I have a file, foo.txt, that has a folder name on each line:


And I'd like to do something like this:

cat foo.txt | xargs -I {} echo 'function {}() { return stuff; }' > {}/function.js

In other words, I'd like to read a file line by line, then use each line to both create a string and create the name of the file in which the string is stored.

How does one do something like this from the command line in bash?


Just loop over all lines in the file:

while read line
    echo "function $line() { return stuff; }" > "$line/function.js"
done < foo.txt

Of course this assumes you have already directories named as lines in the foo.txt. If this is not the case then first create them with mkdir "$line".

Another approach, with awk instead of loop would be:

awk '{printf("%s\n","function "$0"() { return stuff; }")>$0"/function.js"}' foo.txt
  • Thank you! I am trying to do this entirely from the command line, though. Because... super powers, ya know? :D – StudentsTea Feb 28 '15 at 0:58
  • @Nope well..., this is command line solution. You can even make it one-liner if that's needed by removing all newlines and adding semicolon (;) in front of do and done. – jimmij Feb 28 '15 at 1:02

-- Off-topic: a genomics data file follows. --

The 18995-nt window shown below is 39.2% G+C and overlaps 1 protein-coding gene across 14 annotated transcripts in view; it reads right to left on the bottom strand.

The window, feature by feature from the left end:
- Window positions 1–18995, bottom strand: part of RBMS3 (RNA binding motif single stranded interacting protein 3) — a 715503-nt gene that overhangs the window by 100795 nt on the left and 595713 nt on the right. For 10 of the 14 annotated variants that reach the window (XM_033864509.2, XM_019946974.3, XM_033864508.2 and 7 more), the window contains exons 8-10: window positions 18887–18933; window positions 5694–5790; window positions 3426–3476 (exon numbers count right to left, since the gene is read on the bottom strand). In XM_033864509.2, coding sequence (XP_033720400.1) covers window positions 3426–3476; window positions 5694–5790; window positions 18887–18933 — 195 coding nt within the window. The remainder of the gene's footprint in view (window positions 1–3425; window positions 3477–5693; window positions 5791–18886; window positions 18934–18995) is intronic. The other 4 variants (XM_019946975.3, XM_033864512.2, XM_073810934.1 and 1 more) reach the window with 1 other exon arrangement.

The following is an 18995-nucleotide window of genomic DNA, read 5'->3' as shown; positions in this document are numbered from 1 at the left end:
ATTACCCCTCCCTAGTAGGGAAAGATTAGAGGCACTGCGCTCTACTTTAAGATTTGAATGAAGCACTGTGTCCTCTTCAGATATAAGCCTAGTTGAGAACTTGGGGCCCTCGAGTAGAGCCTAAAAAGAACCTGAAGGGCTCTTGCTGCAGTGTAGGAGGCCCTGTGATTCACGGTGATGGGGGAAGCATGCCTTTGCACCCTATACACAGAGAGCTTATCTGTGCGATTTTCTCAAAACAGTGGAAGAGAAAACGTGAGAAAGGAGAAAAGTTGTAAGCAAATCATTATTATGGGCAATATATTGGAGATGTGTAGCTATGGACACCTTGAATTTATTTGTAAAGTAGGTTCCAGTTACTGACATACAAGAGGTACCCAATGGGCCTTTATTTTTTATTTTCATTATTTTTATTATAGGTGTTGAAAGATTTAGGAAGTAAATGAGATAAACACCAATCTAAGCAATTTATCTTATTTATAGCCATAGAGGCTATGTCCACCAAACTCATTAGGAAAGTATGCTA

• Shyuh, as soon as I wrote that, I thought, "Wait a minute. H e wasn't saying write this in a file." – StudentsTea Feb 28 '15 at 1:04
  • I am too noob to upvote. So--here, have a virtual upvote. – StudentsTea Feb 28 '15 at 1:05
  • @Nope See the update of my answer - I've added awk solution, perhaps more compact. – jimmij Feb 28 '15 at 1:17

You can do it with xargs + sh -c:

<file1.txt xargs -d'\n' -L1 sh -c 'mkdir -p -- "$0"
printf %s\\n "function $0() { return stuff; }" >"$0"/function.js'

not using the -I {} construct to avoid expansion if your text file contains funky stuff (e.g. lines like - $'\n' \ $PATH).

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